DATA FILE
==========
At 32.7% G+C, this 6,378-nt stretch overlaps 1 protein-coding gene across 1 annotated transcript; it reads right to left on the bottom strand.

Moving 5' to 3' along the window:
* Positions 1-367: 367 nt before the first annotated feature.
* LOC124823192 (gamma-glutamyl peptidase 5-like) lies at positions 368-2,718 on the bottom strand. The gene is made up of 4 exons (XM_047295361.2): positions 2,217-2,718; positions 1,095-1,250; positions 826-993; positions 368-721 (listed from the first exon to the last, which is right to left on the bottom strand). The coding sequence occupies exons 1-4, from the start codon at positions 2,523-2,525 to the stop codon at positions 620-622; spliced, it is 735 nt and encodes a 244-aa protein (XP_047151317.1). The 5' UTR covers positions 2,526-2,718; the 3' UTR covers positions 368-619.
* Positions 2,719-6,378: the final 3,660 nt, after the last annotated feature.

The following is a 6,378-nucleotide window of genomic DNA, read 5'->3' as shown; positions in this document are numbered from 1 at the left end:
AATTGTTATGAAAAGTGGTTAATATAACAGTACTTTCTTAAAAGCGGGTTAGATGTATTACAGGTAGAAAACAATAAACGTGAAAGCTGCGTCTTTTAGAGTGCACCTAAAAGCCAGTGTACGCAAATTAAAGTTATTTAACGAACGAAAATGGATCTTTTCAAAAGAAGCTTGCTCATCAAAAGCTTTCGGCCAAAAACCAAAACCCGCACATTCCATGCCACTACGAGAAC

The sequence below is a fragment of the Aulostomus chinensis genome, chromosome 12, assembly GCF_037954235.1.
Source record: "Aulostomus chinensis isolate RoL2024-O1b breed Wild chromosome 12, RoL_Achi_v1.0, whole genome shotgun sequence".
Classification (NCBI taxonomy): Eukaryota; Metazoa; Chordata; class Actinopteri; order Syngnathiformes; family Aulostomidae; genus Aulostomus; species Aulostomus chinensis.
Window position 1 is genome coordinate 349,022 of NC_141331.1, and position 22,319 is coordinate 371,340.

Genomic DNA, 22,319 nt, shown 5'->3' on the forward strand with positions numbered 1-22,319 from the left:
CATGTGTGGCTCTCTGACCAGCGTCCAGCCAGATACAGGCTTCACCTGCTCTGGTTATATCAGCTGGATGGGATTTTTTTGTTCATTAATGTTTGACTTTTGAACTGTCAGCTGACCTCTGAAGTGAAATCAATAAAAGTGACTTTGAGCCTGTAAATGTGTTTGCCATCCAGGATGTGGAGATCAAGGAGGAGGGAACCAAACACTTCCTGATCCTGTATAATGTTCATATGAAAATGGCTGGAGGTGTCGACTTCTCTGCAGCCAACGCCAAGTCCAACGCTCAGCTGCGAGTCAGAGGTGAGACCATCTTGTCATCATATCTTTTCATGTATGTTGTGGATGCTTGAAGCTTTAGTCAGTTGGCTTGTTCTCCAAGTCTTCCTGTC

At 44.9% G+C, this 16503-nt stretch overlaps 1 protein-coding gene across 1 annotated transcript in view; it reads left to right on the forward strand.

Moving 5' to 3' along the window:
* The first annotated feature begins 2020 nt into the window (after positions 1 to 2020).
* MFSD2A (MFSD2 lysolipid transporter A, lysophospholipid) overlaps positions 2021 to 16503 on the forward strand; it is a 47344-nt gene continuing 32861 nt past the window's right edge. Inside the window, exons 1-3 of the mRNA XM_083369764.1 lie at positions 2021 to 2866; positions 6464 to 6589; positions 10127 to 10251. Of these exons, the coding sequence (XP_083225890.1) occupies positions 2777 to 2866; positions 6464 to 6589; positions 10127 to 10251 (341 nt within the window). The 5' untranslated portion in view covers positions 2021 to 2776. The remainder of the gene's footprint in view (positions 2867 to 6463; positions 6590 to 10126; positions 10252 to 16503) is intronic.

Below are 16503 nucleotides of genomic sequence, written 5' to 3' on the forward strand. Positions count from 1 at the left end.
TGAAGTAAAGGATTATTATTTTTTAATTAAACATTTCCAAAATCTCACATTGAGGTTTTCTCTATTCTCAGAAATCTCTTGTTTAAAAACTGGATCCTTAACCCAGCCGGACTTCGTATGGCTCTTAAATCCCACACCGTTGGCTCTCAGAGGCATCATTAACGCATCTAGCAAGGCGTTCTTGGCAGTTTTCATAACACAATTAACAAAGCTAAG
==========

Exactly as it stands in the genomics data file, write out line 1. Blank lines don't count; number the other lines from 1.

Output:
At 32.7% G+C, this 6,378-nt stretch overlaps 1 protein-coding gene across 1 annotated transcript; it reads right to left on the bottom strand.